BONUS THING TO KNOW: Kemba Walker was ejected from an NBA game for the first time in his career. KYP — know your personnel. NBA coaches say it to players all the time. It means to know that Giannis Antetokounmpo will go to the spin move in the paint on a drive, be prepared for it (and good luck). Don’t bite on DeMar DeRozan’s pump fake. Certain players only want to go left. The list could go on, but the idea is clear — know the players and their tendencies.

Referees need to do the same thing. For example, Kemba Walker is not a hothead, which is why he’s never been thrown out of an NBA game.

Until Wednesday. Midway through the third quarter of a Celtics loss to the Spurs, Walker got pancaked by LaMarcus Aldridge. Just flattened. Walker thought it was a foul and popped up angry walked over to rookie referee Evan Scott to protest the call — and got a quick ejection.

Here is the official explanation from the referees.

That was a bad call and the league should rescind the second technical. The first one, with Walker cussing at the referee, that’s an earned technical. The second one, without trying to have a conversation with Walker, was an overreaction. There needs to be more dialogue between referees and coaches, and some understanding of the situation. Basketball is an emotional game, Walker just got flattened, the officials have to give the player some space to vent (this is a two-way street, the players need not to fire up the crowd — Walker didn’t — and give the referees some respect, too). This felt like when refs put up the “stop sign” hand before the player has even gotten to them to say something — that’s not the way to deal with players or coaches. Have a conversation.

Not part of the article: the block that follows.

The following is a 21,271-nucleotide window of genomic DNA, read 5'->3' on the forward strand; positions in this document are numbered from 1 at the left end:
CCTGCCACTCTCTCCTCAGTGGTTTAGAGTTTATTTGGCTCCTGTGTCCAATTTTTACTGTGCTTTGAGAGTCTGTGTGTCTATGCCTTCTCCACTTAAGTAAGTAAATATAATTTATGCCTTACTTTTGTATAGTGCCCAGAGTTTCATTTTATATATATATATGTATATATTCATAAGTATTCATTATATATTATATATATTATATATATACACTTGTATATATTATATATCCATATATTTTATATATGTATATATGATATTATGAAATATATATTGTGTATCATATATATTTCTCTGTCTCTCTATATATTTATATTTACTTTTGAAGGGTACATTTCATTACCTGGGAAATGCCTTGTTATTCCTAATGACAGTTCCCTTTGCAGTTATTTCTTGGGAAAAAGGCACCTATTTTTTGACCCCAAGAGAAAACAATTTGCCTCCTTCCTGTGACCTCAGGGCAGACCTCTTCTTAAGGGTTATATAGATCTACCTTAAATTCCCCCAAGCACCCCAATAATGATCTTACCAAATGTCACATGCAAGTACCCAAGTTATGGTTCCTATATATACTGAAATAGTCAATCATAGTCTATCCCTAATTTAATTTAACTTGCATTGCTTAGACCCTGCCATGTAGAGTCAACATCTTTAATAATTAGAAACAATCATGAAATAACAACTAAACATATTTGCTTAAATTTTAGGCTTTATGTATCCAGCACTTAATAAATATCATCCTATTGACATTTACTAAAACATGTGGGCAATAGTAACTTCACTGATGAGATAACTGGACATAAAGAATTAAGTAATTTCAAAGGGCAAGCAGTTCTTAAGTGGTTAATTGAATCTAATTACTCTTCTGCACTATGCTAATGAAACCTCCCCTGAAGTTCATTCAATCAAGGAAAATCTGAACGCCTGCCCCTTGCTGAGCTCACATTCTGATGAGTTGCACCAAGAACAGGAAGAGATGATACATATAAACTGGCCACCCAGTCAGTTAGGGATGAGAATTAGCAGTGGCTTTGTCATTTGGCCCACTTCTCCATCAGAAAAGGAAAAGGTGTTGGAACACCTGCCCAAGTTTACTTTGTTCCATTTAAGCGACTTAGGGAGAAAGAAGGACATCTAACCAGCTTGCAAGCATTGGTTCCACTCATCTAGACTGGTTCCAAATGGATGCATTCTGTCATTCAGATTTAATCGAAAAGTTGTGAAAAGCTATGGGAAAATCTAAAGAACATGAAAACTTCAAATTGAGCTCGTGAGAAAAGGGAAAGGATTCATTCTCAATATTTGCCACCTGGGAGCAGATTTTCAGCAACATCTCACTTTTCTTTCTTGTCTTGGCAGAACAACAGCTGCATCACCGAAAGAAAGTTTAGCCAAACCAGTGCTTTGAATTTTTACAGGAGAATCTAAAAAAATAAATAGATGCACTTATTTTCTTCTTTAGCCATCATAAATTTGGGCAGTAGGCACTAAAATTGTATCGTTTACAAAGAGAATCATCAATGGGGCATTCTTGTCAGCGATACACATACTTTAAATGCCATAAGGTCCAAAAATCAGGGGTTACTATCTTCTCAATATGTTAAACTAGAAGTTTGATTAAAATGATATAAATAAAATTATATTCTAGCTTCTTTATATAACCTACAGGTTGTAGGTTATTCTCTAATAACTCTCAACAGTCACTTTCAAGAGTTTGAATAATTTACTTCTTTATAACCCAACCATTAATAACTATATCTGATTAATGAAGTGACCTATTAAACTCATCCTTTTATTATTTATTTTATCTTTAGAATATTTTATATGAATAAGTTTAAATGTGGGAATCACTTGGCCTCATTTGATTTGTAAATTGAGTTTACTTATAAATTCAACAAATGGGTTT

Those technical fouls did not cost the Celtics the game, but they did help change momentum. The Celtics were on a 20-7 run and had cut the Spurs lead to seven. This call led to five three throws for San Antonio — two for Walker’s two technicals, one for a Brad Stevens technical, and two for the shooting foul called on the play — and when the Spurs hit four of them it stretched the lead back up to double digits.

NBA Power Rankings: Bucks, Lakers hold on to top two spots heading into showdown